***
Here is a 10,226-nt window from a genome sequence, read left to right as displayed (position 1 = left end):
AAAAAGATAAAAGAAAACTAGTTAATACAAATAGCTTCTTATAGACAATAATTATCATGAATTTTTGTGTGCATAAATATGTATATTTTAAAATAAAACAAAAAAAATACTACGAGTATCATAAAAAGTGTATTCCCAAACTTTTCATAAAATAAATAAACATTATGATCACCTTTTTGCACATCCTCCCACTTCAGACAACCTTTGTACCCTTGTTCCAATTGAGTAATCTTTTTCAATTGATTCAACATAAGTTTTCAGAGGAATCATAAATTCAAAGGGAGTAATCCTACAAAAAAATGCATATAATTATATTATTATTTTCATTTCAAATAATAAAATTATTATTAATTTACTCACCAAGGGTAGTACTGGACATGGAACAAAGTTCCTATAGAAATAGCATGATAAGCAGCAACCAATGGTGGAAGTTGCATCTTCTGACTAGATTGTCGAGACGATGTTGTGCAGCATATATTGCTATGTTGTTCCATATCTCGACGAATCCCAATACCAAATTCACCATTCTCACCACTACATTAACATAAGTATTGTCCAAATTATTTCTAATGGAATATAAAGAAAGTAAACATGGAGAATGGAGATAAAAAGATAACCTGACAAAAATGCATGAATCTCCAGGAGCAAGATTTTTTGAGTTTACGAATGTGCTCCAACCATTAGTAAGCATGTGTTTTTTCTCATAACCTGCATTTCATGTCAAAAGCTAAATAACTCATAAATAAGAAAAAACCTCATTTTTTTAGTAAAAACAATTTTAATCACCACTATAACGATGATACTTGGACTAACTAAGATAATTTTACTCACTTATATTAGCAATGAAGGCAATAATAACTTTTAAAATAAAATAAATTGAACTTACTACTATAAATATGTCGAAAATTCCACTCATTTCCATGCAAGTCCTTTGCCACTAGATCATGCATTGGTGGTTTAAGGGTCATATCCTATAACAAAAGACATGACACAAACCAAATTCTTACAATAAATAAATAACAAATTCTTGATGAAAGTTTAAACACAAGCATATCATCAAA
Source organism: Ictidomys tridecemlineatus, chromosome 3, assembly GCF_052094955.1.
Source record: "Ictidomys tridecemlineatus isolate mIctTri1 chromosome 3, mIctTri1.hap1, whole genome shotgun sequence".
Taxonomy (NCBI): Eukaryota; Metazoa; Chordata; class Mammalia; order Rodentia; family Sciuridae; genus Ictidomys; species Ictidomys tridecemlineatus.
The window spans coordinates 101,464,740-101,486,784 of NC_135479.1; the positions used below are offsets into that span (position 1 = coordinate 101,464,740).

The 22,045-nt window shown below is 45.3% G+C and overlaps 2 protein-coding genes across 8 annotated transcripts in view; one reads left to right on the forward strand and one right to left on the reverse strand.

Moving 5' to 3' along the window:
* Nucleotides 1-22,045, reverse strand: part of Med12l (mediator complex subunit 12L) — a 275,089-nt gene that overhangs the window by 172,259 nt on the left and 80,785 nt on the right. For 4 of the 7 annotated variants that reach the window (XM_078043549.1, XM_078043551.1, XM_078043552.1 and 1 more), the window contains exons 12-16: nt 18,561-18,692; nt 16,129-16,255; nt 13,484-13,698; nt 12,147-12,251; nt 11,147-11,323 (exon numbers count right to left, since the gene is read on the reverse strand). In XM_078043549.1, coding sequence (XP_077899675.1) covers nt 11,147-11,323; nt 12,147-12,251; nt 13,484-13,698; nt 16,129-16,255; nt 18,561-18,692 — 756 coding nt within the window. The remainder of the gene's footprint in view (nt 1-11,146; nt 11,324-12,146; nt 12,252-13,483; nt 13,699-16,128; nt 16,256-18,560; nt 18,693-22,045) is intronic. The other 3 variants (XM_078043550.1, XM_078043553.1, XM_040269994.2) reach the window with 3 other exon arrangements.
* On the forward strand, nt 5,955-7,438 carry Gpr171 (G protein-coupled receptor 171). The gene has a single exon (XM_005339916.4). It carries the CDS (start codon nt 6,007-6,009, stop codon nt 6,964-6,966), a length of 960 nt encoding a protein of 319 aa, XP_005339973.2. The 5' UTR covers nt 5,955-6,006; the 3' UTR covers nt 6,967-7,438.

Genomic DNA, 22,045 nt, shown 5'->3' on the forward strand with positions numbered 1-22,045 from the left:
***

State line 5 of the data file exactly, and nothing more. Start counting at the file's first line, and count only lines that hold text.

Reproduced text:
Taxonomy (NCBI): Eukaryota; Metazoa; Chordata; class Mammalia; order Rodentia; family Sciuridae; genus Ictidomys; species Ictidomys tridecemlineatus.